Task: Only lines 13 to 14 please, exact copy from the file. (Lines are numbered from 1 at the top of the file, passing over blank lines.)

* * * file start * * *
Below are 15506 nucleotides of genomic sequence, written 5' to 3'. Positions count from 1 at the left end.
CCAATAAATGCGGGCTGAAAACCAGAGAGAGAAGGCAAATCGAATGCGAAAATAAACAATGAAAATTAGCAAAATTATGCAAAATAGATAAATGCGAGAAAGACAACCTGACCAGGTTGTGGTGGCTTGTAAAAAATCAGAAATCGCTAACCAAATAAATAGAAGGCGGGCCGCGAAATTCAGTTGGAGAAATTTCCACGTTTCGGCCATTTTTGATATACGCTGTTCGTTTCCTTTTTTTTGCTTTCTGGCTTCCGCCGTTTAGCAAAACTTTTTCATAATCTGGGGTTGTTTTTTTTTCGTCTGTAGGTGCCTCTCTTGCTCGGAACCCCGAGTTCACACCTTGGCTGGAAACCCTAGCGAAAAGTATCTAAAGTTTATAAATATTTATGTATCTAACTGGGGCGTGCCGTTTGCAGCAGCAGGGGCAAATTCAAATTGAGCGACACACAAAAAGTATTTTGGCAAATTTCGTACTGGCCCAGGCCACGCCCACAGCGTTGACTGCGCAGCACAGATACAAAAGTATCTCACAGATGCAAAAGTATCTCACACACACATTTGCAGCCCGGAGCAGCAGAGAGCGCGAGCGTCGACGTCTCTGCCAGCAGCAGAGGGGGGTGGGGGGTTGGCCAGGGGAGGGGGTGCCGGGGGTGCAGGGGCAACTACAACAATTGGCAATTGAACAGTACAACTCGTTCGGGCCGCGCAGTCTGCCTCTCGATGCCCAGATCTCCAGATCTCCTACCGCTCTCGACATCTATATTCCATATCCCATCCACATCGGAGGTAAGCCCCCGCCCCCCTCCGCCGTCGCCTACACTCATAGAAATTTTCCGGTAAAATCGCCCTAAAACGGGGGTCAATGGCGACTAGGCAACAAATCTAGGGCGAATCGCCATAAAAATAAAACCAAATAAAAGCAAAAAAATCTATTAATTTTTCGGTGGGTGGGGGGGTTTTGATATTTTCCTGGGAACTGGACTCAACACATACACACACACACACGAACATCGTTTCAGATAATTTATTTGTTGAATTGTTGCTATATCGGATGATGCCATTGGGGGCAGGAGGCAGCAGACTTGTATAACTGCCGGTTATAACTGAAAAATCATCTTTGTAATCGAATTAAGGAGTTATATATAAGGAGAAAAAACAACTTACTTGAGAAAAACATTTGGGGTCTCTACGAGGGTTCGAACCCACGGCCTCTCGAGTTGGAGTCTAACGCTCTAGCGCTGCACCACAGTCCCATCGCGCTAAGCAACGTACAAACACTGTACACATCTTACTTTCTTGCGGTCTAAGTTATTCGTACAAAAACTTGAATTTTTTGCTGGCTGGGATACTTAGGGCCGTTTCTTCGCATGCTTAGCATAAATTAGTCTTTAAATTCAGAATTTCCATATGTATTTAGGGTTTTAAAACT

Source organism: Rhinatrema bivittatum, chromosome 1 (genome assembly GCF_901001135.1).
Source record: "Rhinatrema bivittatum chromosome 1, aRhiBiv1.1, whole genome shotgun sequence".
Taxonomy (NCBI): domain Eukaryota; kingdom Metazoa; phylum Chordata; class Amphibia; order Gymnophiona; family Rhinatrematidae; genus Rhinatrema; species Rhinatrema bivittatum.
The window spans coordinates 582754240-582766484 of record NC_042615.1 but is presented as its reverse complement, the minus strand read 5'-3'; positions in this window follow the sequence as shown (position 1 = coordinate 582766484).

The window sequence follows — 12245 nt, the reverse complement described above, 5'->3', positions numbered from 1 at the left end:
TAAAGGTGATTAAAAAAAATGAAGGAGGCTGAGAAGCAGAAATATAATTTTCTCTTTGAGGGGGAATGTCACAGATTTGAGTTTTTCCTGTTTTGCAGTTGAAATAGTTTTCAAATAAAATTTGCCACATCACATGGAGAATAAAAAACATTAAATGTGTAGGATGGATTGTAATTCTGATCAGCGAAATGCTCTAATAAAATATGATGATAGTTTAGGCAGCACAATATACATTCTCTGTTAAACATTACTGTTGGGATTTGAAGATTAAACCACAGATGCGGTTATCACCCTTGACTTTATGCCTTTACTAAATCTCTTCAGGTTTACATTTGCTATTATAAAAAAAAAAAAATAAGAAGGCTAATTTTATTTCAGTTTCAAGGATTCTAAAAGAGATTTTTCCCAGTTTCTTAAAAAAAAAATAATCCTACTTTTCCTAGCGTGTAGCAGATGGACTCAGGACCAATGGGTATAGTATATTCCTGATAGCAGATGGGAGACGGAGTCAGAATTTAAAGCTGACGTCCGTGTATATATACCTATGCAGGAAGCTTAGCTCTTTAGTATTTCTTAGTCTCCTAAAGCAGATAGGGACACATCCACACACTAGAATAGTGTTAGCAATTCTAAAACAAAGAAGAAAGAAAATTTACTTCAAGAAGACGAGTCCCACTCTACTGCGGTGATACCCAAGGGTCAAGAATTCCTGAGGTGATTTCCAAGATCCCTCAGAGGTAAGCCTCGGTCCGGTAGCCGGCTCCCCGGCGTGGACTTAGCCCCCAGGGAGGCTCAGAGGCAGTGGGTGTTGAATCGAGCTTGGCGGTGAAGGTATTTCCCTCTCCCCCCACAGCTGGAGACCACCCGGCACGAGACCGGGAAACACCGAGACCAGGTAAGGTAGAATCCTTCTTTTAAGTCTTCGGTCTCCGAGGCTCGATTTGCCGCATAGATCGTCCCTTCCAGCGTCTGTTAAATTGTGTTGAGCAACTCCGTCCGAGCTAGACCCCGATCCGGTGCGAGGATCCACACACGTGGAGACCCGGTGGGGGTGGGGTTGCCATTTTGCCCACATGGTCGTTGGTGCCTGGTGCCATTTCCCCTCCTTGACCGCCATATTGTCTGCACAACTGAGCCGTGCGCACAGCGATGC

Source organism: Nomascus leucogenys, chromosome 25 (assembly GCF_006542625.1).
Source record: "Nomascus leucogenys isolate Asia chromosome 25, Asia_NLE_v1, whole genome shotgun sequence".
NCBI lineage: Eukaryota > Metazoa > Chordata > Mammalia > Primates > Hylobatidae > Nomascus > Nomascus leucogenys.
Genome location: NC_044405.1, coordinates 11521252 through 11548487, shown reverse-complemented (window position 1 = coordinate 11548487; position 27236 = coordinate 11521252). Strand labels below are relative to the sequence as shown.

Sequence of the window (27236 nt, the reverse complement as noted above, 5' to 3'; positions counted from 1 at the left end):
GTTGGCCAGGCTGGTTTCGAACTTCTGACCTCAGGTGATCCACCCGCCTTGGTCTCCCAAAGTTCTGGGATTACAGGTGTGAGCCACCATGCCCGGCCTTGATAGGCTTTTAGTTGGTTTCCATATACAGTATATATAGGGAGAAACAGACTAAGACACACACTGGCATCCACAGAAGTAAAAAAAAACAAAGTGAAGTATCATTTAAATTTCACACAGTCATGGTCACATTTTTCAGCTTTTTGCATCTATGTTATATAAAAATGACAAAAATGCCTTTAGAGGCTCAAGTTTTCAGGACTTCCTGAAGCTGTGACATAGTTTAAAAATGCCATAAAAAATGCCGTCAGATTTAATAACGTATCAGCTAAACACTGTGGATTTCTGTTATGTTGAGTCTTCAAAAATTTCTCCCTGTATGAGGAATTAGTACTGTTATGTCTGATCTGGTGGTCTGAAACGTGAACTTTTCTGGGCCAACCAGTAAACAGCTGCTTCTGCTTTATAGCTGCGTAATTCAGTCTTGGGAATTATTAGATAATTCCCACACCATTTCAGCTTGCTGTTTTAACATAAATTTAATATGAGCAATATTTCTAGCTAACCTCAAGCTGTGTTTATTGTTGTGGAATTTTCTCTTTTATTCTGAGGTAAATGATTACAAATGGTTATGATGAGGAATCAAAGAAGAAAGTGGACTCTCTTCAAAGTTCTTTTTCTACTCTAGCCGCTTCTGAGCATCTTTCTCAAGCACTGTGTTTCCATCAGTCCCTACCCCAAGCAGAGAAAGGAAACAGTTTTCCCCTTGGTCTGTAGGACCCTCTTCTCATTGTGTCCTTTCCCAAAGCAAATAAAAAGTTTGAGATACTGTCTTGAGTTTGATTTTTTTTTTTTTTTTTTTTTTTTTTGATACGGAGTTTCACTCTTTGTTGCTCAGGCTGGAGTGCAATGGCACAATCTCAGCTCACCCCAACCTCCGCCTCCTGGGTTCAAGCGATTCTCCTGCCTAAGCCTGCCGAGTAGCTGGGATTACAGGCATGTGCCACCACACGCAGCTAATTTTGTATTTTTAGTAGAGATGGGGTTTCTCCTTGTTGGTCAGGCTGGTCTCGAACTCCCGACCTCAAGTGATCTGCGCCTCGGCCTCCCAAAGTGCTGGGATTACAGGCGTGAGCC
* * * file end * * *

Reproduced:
Sequence of the window (27236 nt, the reverse complement as noted above, 5' to 3'; positions counted from 1 at the left end):
GTTGGCCAGGCTGGTTTCGAACTTCTGACCTCAGGTGATCCACCCGCCTTGGTCTCCCAAAGTTCTGGGATTACAGGTGTGAGCCACCATGCCCGGCCTTGATAGGCTTTTAGTTGGTTTCCATATACAGTATATATAGGGAGAAACAGACTAAGACACACACTGGCATCCACAGAAGTAAAAAAAAACAAAGTGAAGTATCATTTAAATTTCACACAGTCATGGTCACATTTTTCAGCTTTTTGCATCTATGTTATATAAAAATGACAAAAATGCCTTTAGAGGCTCAAGTTTTCAGGACTTCCTGAAGCTGTGACATAGTTTAAAAATGCCATAAAAAATGCCGTCAGATTTAATAACGTATCAGCTAAACACTGTGGATTTCTGTTATGTTGAGTCTTCAAAAATTTCTCCCTGTATGAGGAATTAGTACTGTTATGTCTGATCTGGTGGTCTGAAACGTGAACTTTTCTGGGCCAACCAGTAAACAGCTGCTTCTGCTTTATAGCTGCGTAATTCAGTCTTGGGAATTATTAGATAATTCCCACACCATTTCAGCTTGCTGTTTTAACATAAATTTAATATGAGCAATATTTCTAGCTAACCTCAAGCTGTGTTTATTGTTGTGGAATTTTCTCTTTTATTCTGAGGTAAATGATTACAAATGGTTATGATGAGGAATCAAAGAAGAAAGTGGACTCTCTTCAAAGTTCTTTTTCTACTCTAGCCGCTTCTGAGCATCTTTCTCAAGCACTGTGTTTCCATCAGTCCCTACCCCAAGCAGAGAAAGGAAACAGTTTTCCCCTTGGTCTGTAGGACCCTCTTCTCATTGTGTCCTTTCCCAAAGCAAATAAAAAGTTTGAGATACTGTCTTGAGTTTGATTTTTTTTTTTTTTTTTTTTTTTTTTGATACGGAGTTTCACTCTTTGTTGCTCAGGCTGGAGTGCAATGGCACAATCTCAGCTCACCCCAACCTCCGCCTCCTGGGTTCAAGCGATTCTCCTGCCTAAGCCTGCCGAGTAGCTGGGATTACAGGCATGTGCCACCACACGCAGCTAATTTTGTATTTTTAGTAGAGATGGGGTTTCTCCTTGTTGGTCAGGCTGGTCTCGAACTCCCGACCTCAAGTGATCTGCGCCTCGGCCTCCCAAAGTGCTGGGATTACAGGCGTGAGCC